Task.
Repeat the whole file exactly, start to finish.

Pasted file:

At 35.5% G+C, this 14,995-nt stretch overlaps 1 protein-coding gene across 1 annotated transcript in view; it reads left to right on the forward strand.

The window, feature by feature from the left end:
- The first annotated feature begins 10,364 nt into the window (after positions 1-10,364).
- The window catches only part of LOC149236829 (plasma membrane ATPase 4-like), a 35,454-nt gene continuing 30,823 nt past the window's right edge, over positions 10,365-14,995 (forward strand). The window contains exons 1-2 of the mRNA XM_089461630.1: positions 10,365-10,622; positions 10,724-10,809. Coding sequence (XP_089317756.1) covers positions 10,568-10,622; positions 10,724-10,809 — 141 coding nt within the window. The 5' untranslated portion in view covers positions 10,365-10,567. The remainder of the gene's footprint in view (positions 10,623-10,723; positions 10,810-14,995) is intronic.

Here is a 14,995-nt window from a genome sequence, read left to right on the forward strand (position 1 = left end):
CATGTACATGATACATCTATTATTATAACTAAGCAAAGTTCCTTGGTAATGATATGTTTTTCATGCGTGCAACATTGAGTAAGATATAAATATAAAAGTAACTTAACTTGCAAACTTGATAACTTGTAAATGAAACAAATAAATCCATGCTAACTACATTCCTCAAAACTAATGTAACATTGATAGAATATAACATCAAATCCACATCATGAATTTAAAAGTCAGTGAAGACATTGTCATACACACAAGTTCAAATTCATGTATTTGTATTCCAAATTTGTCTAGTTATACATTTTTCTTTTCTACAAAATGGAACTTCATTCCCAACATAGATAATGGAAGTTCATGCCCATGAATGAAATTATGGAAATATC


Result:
At 35.5% G+C, this 14,995-nt stretch overlaps 1 protein-coding gene across 1 annotated transcript in view; it reads left to right on the forward strand.

The window, feature by feature from the left end:
- The first annotated feature begins 10,364 nt into the window (after positions 1-10,364).
- The window catches only part of LOC149236829 (plasma membrane ATPase 4-like), a 35,454-nt gene continuing 30,823 nt past the window's right edge, over positions 10,365-14,995 (forward strand). The window contains exons 1-2 of the mRNA XM_089461630.1: positions 10,365-10,622; positions 10,724-10,809. Coding sequence (XP_089317756.1) covers positions 10,568-10,622; positions 10,724-10,809 — 141 coding nt within the window. The 5' untranslated portion in view covers positions 10,365-10,567. The remainder of the gene's footprint in view (positions 10,623-10,723; positions 10,810-14,995) is intronic.

Here is a 14,995-nt window from a genome sequence, read left to right on the forward strand (position 1 = left end):
CATGTACATGATACATCTATTATTATAACTAAGCAAAGTTCCTTGGTAATGATATGTTTTTCATGCGTGCAACATTGAGTAAGATATAAATATAAAAGTAACTTAACTTGCAAACTTGATAACTTGTAAATGAAACAAATAAATCCATGCTAACTACATTCCTCAAAACTAATGTAACATTGATAGAATATAACATCAAATCCACATCATGAATTTAAAAGTCAGTGAAGACATTGTCATACACACAAGTTCAAATTCATGTATTTGTATTCCAAATTTGTCTAGTTATACATTTTTCTTTTCTACAAAATGGAACTTCATTCCCAACATAGATAATGGAAGTTCATGCCCATGAATGAAATTATGGAAATATC